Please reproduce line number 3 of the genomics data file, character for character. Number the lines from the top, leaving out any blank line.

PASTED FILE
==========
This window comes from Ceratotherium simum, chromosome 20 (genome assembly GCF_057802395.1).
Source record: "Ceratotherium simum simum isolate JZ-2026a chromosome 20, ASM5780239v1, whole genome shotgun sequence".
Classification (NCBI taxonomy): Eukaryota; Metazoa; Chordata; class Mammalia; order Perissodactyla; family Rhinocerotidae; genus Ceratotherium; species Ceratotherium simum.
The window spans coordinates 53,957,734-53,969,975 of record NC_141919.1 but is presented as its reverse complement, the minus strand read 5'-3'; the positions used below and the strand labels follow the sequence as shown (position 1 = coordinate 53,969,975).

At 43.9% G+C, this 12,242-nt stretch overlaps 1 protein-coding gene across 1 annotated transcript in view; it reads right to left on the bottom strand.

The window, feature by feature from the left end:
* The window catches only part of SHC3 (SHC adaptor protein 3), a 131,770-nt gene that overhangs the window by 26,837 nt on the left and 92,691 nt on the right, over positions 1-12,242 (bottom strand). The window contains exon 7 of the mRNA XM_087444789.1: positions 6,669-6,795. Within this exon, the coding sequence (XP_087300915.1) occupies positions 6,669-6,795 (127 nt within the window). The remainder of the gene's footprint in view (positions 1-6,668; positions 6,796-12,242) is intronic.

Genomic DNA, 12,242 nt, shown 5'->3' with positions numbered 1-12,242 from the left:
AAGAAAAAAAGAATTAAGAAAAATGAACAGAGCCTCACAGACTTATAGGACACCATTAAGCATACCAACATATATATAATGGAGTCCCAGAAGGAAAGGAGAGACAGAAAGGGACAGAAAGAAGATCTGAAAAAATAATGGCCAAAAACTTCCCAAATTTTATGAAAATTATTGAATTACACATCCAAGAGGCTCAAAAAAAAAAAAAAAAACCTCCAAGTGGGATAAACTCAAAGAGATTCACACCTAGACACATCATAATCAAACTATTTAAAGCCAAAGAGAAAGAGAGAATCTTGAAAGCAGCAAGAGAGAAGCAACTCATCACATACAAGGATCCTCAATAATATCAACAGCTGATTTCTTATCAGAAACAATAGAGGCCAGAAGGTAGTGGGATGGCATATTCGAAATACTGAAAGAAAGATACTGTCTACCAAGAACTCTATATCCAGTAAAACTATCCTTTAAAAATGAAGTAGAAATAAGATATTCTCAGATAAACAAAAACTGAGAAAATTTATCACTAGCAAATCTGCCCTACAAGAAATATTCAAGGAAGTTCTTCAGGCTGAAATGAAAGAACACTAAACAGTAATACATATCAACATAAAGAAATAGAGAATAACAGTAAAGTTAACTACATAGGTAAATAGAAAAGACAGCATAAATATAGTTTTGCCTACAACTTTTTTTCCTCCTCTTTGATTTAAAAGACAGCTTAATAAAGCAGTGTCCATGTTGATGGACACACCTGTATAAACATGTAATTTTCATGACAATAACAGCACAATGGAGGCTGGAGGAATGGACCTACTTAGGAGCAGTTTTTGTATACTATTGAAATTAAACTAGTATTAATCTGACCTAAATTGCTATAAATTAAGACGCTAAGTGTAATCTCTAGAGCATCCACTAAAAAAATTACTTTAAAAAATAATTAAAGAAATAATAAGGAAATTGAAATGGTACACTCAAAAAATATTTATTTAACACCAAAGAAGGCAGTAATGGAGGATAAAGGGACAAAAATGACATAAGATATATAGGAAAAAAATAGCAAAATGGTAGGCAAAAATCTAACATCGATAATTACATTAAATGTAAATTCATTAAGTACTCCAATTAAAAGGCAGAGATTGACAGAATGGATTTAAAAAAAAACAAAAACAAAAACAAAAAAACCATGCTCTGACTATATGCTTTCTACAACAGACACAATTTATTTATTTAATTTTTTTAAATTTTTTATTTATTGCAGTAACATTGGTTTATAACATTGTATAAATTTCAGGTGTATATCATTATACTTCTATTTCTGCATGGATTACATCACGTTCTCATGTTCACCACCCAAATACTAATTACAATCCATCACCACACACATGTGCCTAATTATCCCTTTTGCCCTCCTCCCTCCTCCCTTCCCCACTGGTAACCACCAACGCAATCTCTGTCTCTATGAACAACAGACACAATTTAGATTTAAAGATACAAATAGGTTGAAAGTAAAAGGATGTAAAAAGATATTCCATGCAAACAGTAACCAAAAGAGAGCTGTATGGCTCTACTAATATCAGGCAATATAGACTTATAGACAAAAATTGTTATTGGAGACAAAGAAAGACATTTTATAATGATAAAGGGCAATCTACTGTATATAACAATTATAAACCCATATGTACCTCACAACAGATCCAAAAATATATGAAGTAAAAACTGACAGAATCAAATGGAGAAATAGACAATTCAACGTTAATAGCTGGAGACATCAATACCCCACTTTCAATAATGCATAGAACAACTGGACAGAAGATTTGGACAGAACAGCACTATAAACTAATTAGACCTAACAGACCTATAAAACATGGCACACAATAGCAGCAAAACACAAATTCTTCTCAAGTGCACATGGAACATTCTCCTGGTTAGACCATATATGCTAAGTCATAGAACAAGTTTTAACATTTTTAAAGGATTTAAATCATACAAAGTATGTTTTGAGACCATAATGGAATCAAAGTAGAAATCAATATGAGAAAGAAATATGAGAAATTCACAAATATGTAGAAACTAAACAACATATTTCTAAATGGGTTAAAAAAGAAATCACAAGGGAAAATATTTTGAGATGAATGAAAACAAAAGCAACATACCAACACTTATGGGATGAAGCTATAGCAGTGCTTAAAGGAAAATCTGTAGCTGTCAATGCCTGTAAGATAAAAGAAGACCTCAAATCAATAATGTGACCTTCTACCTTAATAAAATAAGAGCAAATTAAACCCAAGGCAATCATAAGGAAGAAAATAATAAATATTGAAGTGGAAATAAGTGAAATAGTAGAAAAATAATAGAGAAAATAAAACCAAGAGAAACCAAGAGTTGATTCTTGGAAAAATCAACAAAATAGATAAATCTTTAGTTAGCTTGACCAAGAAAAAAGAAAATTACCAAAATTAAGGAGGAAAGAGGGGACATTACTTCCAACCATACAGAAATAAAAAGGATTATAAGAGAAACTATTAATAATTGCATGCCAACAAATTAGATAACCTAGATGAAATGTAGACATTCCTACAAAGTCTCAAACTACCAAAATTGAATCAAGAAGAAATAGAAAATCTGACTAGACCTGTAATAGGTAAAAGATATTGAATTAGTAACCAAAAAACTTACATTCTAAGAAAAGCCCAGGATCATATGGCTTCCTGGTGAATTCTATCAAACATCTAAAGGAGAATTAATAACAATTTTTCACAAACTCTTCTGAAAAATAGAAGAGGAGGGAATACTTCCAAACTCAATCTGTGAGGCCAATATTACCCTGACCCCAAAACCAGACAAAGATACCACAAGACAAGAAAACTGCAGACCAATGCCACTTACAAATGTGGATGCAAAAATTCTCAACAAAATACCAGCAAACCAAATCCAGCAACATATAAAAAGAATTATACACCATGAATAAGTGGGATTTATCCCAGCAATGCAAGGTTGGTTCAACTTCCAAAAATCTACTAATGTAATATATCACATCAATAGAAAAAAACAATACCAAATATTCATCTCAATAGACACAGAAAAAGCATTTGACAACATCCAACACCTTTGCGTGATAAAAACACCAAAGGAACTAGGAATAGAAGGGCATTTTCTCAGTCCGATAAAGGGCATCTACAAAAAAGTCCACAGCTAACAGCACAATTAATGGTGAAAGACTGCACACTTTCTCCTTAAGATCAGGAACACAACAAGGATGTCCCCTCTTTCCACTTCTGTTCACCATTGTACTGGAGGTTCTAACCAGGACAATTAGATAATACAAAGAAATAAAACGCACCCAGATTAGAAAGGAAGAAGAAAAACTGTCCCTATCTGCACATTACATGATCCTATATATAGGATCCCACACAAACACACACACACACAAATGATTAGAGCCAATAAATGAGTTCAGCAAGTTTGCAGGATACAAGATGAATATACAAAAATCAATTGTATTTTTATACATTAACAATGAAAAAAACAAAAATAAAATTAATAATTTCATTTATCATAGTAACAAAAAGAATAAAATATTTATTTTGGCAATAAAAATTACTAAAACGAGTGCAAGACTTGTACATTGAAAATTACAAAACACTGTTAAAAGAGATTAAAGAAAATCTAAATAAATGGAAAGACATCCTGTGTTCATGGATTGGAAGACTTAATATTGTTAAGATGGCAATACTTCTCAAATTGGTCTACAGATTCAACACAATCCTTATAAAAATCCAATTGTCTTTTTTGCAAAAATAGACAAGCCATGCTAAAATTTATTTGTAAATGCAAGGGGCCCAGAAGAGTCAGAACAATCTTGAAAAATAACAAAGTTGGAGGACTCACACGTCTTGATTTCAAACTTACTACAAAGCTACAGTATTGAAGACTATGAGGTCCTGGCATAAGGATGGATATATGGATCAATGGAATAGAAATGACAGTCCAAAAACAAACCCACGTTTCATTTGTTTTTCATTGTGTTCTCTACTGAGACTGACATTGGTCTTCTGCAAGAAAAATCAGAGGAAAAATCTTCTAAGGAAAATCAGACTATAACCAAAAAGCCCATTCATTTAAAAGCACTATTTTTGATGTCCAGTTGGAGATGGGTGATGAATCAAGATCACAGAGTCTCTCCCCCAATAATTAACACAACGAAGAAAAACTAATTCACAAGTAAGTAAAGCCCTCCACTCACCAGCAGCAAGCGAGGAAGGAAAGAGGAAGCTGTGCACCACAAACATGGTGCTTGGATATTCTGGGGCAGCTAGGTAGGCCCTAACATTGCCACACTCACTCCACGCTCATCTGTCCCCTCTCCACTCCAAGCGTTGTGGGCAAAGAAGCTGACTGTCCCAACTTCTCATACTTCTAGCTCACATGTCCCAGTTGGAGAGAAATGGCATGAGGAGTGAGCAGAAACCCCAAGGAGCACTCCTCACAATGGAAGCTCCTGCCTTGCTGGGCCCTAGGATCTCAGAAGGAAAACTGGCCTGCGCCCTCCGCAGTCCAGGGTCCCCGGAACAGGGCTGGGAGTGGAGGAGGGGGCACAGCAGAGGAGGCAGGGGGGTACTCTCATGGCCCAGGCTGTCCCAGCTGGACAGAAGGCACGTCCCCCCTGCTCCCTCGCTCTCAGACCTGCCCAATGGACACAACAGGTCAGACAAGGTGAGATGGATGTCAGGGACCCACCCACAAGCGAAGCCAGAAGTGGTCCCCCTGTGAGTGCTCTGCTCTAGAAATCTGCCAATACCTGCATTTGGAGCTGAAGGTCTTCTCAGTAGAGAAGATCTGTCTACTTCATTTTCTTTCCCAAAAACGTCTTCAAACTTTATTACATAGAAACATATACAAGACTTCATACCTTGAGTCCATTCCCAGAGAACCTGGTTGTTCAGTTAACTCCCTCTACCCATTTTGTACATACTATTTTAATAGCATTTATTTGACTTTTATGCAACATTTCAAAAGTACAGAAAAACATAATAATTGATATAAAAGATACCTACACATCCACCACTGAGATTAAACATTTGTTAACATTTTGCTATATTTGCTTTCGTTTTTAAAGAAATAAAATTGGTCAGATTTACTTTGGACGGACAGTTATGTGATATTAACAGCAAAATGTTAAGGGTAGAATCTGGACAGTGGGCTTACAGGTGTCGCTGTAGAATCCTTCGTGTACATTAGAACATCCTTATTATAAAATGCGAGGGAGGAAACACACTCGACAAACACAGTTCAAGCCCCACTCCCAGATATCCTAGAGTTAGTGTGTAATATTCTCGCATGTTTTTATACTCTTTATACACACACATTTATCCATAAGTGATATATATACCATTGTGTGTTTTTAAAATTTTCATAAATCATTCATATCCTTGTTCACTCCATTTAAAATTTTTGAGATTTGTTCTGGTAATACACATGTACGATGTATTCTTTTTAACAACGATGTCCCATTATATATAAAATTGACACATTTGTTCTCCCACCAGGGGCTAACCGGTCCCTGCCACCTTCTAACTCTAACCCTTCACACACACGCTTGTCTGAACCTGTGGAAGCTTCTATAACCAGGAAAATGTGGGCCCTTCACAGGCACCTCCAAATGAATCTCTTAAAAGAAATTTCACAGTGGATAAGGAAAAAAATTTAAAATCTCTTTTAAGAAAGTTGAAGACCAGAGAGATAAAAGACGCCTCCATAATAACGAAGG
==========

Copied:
Classification (NCBI taxonomy): Eukaryota; Metazoa; Chordata; class Mammalia; order Perissodactyla; family Rhinocerotidae; genus Ceratotherium; species Ceratotherium simum.